Most coastal boaters get their radio on the VHF radio. However VHF has a limited range of 20-30 miles so is no good offshore. We use our HF radio which has two modes – Ham Radio and Marine radio share the bands on a high-frequency radio. We both have our Ham licenses which allows us to use both sets of frequencies. The advantages of HF Radio is that it is free or close to free to use, but the equipment is expensive if bought new. Our boat came with the equipment so using it is a no-brainer. Another advantage to radio is that it is one to many – one transmission has the potential to reach many people – significant in emergency situations. Ham Radio can also be used in emergencies to reach shore-side telephones. This is how Jon reached me when the tip of his finger was chopped off mid-ocean. I got care advice from a doctor and waited for him to call me back. Weather is downloaded by GRIB files that are very efficiently packed sets of forecast data that can be displayed on your navigation system. Read more about weather downloads by radio.
A more recent system is Satellite phone. The equipment is about the cost of a cell phone, but the ongoing usage rates can be quite high. Satellite phone is one-to-one so in emergency situations it is only good if you can reach the person you need. Weather downloads are great and can interface with weather software such as PredictWind. We have decided we do not want this ongoing cost.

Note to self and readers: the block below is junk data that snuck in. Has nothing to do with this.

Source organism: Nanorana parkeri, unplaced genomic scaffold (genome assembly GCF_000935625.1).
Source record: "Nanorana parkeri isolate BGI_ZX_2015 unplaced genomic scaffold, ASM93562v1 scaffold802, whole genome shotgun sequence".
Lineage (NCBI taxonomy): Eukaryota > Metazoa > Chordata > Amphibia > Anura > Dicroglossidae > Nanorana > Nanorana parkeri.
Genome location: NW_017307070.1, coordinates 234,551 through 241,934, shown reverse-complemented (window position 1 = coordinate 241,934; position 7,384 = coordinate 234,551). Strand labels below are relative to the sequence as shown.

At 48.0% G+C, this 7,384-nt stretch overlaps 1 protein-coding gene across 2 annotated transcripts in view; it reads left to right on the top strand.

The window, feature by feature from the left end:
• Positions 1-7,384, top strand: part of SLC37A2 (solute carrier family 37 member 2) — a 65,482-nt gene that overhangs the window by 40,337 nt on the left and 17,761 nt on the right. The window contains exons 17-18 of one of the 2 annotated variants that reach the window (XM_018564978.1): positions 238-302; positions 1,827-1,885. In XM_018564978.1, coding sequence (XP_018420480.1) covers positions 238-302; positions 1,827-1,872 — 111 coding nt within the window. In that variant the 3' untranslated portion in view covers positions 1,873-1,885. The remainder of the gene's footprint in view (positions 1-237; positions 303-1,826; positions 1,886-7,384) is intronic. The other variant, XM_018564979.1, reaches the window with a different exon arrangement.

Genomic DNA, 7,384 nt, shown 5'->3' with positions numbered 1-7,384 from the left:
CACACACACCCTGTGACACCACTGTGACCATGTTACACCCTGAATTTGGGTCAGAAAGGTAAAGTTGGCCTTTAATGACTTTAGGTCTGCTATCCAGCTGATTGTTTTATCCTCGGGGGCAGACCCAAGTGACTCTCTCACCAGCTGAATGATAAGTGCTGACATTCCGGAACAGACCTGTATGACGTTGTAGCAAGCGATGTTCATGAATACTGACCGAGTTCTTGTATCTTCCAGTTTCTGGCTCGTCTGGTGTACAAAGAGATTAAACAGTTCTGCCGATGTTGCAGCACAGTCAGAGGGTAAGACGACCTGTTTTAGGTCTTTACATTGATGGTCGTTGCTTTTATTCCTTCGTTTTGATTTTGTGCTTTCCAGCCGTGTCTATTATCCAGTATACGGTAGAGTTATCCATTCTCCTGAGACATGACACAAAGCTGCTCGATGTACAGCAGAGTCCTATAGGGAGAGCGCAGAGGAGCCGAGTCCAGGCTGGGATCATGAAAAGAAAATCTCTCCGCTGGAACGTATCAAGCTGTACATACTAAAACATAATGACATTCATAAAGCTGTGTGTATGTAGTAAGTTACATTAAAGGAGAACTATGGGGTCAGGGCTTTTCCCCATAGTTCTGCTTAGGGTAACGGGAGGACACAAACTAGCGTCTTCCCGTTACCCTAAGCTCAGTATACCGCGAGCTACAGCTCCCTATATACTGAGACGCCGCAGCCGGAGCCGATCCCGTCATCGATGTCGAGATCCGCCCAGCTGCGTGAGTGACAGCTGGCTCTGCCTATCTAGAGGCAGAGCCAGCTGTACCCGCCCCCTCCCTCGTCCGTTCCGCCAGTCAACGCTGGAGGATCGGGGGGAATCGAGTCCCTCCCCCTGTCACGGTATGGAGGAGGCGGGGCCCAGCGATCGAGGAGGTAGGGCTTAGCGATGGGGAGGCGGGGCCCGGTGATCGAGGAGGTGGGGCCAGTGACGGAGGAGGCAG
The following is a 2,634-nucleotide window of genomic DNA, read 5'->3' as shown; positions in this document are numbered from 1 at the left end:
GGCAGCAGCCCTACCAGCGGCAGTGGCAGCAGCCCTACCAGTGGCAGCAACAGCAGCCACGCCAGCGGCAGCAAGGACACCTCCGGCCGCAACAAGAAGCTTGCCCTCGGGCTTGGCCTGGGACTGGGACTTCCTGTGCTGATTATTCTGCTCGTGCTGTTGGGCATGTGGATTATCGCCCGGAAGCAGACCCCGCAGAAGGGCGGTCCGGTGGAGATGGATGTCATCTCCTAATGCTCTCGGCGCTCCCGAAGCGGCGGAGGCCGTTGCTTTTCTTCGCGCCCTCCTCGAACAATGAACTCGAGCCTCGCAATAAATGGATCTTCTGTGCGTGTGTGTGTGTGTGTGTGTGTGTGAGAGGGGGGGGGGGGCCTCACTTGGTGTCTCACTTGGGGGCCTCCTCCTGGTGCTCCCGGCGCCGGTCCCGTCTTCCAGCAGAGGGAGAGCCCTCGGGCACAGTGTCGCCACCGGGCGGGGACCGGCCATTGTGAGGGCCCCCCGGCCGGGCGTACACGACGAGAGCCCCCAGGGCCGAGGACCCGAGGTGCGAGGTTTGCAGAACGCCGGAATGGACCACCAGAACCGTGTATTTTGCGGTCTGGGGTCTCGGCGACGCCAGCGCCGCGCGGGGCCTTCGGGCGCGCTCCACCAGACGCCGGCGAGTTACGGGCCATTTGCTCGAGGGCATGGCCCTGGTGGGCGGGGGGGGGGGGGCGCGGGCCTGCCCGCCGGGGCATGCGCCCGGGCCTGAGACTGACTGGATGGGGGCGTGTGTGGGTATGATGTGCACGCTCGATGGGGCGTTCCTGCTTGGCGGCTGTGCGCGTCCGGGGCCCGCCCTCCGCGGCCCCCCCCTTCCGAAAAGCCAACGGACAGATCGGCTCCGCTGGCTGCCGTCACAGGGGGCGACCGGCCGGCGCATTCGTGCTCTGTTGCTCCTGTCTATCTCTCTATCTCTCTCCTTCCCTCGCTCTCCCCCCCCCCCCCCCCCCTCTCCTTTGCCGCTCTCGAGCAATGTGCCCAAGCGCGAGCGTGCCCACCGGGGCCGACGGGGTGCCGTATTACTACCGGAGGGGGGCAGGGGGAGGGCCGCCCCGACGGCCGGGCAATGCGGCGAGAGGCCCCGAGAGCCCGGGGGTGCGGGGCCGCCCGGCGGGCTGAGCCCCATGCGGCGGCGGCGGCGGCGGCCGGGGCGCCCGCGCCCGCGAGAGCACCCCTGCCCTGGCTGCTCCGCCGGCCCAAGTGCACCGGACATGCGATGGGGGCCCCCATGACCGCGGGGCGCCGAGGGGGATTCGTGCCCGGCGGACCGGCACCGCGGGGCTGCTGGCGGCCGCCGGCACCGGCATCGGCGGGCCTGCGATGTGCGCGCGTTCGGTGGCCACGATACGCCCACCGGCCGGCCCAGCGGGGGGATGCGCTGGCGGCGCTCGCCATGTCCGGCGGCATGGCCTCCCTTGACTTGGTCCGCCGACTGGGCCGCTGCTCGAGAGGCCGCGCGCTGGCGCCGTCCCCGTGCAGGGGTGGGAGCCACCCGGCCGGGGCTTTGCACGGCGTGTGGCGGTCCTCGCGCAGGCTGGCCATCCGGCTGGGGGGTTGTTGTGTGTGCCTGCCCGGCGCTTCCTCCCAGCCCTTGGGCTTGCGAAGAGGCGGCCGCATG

What do you do with your trash when you are offshore?
Trash is a problem. It’s a problem on land but we can ignore it. At sea we work very hard to reduce our impact on the ocean or on the countries we visit, some of whom will not have the resources to treat waste that we are used to in the US.
At sea we dispose of glass, metal, and food and bodily wastes overboard. Paper is also allowed, but we try to to collect this for disposal on land. We store what cannot be thrown overboard in trash bags (yes, sadly, plastic but there are better biodegradable brands if you look) and save them for proper disposal when we arrive.
Plastic of course is the problem. To combat plastic we first reduce our dependence on plastic materials (think containers – toothpaste, shampoo, bags etc) and then strictly collect anything that does need disposal. For more on our efforts read about Reducing Plastic Onboard.
Bodily waste is also an issue. Most boats flush their toilets directly into the sea while offshore, and store it in tanks when coastal sailing. We have a composting toilet. Pee collects in a gallon container and goes overboard every day or so. Solid waste is collected in the composted toilet and constantly dried with the aid of an extraction fan. The material is dirtlike and pretty dry and not very stinky when we dispose of it in dumpsters ashore (like diapers) or at sea if necessary.
And Your Turn
What have you always wondered about?